The Cascade Amp Overdrive is based on the Washburn® A-D3 Stack in a Box, a drive pedal first released in 1984 and intended to simulate an overdriven tube amp.
This description has become cliche in describing overdrive pedals, but this design was the first we’re aware of that used cascaded JFET gain stages to simulate the topology of a tube amp. There are no diodes: all the drive is created organically. These JFET stages are followed by op-amp gain recovery and tone-shaping, including a Baxandall-style active treble boost/cut control.
In the mid-2000s, JFETs finally caught on as a great way to emulate tubes in small-signal format, and these amp-sim circuits have a remarkable resemblance to this one. However, the Stack in a Box came 20 years earlier than the first of these, so there’s no doubt who got there first. As a result, the design looks remarkably modern—even anachronistic.
It was re-released a couple of years later as the SX:3 as part of Washburn’s “X series”. The appearance is very different, but the circuit is nearly the same as the A-D3. The only change is that the type of JFET was changed from the 2SK30A-GR to the 2SK30A-Y, which has a lower Vgs(off), but the bias resistors have been increased so they clip at roughly the same point.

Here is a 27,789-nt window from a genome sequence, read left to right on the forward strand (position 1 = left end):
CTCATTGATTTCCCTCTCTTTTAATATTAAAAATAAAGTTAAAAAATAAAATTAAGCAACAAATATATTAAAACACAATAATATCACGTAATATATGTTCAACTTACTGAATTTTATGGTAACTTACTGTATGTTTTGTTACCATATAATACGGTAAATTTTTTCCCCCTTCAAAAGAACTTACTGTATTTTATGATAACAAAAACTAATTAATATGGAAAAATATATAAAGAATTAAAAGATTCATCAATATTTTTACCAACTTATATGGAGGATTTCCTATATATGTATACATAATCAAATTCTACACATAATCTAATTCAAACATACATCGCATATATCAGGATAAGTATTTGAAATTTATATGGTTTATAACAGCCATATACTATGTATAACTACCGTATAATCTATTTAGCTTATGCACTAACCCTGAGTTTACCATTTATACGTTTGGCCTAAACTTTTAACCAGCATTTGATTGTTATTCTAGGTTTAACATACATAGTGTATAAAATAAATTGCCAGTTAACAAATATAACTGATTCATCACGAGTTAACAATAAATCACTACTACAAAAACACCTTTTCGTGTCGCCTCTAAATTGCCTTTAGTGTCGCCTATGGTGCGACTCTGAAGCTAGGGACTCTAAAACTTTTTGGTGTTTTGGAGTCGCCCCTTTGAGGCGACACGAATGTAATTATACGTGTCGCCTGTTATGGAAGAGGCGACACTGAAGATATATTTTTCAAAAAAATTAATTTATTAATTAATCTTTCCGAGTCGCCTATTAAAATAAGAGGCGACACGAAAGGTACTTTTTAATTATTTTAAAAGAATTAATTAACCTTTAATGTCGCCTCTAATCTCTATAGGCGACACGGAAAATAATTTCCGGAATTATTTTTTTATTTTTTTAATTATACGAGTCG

There have never been any clones of this pedal, although at the time of its release it was also white-labeled under other brand names such as Digiplay, Panther and Stinger and called the “Tube Stack”.
The Stack in a Box is notable as a favorite of Don Morris, the designer of the MXR Phase 90, as mentioned in a 2015 interview by ElectroSmash.
The Cascade is a direct clone of the Stack in a Box, initially based on the factory schematic but confirmed accurate based on our own trace of both an A-D3 and an SX:3. The JFET switching was removed and some extra power filtering was added, but otherwise it is identical.